The Cultural-Added Value of Translation and Localization

By Slava
Sep 18, 2009 · 3 min
The professional translation agent's role in localization has become all the more critical nowadays because globalization has ironically enhanced the feelings of local identity in the international business arena. Let's just say that the role of the translator has evolved from "a person who knows two languages" to "intercultural communications expert" in a relatively short period of time. On that note, what should a translation service firm do in order to adapt to this eventuality? Making its translation staff become more proficient with the cultural codes that "sell" a product is one way of accomplishing this goal; that is, integrating this cultural-added value into one's translation work will help turn a translator into a localizer as well.What the Cultural-Added Value of Translation EntailsBecause of his semiotic training, linguistic skills, and technical know-how, the professional translation expert or translation service localizer of the twenty-first century should strive to become someone who's able to interpret and make use of cultural symbols within the medium of advertising. To be more precise, the concept of "cultural-added value" covers a variety of heterogeneous issues and matters that a true human translation expert must manage in efficient yet moving outlines. The knowledge that a translator must master in order to make his translations possess cultural-added value involves the following criteria:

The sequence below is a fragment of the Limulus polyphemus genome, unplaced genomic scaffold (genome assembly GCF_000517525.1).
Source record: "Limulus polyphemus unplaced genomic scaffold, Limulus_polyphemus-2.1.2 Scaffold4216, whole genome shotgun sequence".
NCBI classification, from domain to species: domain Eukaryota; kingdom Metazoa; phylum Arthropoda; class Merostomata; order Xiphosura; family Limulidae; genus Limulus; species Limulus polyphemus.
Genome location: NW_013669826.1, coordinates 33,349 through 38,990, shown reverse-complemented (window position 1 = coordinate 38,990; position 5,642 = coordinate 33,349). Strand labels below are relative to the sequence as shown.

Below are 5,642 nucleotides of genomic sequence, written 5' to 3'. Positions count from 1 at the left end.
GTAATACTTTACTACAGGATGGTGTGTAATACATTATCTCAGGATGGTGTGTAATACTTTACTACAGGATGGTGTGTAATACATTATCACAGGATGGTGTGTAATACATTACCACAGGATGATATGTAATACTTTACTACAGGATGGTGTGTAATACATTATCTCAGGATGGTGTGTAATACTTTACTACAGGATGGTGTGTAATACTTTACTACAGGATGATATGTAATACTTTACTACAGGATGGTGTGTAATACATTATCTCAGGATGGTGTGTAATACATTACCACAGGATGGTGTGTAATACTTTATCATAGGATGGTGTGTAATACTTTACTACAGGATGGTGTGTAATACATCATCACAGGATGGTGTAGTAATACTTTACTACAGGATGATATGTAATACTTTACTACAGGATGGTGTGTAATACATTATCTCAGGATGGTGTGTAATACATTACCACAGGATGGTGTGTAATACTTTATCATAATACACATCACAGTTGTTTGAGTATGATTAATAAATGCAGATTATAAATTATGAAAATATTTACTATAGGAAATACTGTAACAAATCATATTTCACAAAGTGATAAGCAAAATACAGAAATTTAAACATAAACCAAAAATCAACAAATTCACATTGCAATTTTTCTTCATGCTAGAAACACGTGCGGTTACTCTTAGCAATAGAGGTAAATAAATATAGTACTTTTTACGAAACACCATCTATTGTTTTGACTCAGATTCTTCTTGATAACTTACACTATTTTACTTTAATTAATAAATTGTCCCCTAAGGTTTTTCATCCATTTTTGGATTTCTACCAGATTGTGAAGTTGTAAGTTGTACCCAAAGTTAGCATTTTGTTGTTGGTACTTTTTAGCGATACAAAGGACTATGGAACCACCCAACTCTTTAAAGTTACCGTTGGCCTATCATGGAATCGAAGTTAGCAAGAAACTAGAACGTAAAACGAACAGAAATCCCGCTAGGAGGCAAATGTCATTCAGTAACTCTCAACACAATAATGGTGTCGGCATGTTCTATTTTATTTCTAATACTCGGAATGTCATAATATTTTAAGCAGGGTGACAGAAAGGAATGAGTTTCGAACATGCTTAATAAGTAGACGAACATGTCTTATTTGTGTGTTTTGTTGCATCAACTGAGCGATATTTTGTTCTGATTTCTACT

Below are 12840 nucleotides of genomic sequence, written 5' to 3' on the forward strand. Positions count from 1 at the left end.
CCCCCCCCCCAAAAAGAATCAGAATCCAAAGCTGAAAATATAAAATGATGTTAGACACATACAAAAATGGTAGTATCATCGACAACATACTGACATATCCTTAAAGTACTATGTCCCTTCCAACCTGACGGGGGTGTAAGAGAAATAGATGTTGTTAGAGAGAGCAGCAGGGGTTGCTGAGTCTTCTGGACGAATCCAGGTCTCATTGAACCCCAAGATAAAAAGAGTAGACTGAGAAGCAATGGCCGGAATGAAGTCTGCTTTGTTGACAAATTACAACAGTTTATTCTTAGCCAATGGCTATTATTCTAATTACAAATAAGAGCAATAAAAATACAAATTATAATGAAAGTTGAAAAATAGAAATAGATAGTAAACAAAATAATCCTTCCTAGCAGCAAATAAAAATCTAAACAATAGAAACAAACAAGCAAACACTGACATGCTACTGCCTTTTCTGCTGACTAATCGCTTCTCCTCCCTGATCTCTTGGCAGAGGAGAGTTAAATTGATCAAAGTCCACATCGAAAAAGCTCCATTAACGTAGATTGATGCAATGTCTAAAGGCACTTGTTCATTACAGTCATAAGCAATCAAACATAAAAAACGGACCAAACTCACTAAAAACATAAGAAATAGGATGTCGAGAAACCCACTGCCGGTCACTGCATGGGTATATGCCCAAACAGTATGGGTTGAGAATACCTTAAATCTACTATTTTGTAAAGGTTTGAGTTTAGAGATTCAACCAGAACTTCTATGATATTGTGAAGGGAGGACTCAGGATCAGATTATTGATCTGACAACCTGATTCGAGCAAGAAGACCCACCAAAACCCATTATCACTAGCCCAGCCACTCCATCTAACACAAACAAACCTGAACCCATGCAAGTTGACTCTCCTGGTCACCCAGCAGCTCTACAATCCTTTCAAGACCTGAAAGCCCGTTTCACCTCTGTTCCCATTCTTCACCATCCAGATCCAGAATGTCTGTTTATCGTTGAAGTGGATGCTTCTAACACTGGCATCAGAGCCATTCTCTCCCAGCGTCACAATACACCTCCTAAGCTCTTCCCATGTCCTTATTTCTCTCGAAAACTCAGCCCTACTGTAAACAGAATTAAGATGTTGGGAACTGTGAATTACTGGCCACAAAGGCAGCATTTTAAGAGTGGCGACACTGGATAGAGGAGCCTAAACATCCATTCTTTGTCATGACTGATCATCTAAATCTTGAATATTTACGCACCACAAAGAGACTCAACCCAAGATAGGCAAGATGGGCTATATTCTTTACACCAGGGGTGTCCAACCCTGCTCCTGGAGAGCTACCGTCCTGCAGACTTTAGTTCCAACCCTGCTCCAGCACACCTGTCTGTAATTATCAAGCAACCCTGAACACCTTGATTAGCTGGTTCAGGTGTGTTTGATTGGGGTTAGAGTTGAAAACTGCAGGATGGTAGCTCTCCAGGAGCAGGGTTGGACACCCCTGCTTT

• The locally exclusive clichés and cultural stereotypes that the target market possesses could affect the message of a company's advertisements (e.g., national spirit, religious convictions, ethnic preferences, the representation of oneself and of others, and so forth).
  • The symbolism of architectural and geometrical forms as well as the meaning of colors can become contradictory depending on the region that your human translation is targeting.
  • Adapting addresses, currencies, weights and measures, and dates and hours can also differ from country to country and language to language, although it's become more common for an entire region or continent to adapt some sort of standard.
All of the above cultural elements should not only serve as a translator's prime concerns when attempting to convey his client's advertising message to a foreign locale; they should also play a decisive role in the target market's ultimate acceptance of the intended message. Disregarding the importance of localization has taken its toll on many multinational companies from time immemorial; as such, it's the translator's job to not let this possibility happen to their client. Even though making a translation contain a bit of cultural-added value appears to be a source of continuous problems to translators in terms of localization work, it can also be very beneficial to them because it caters to the target culture's wishes of complicity and identification. Just as individuality is important, so is national identity. ---

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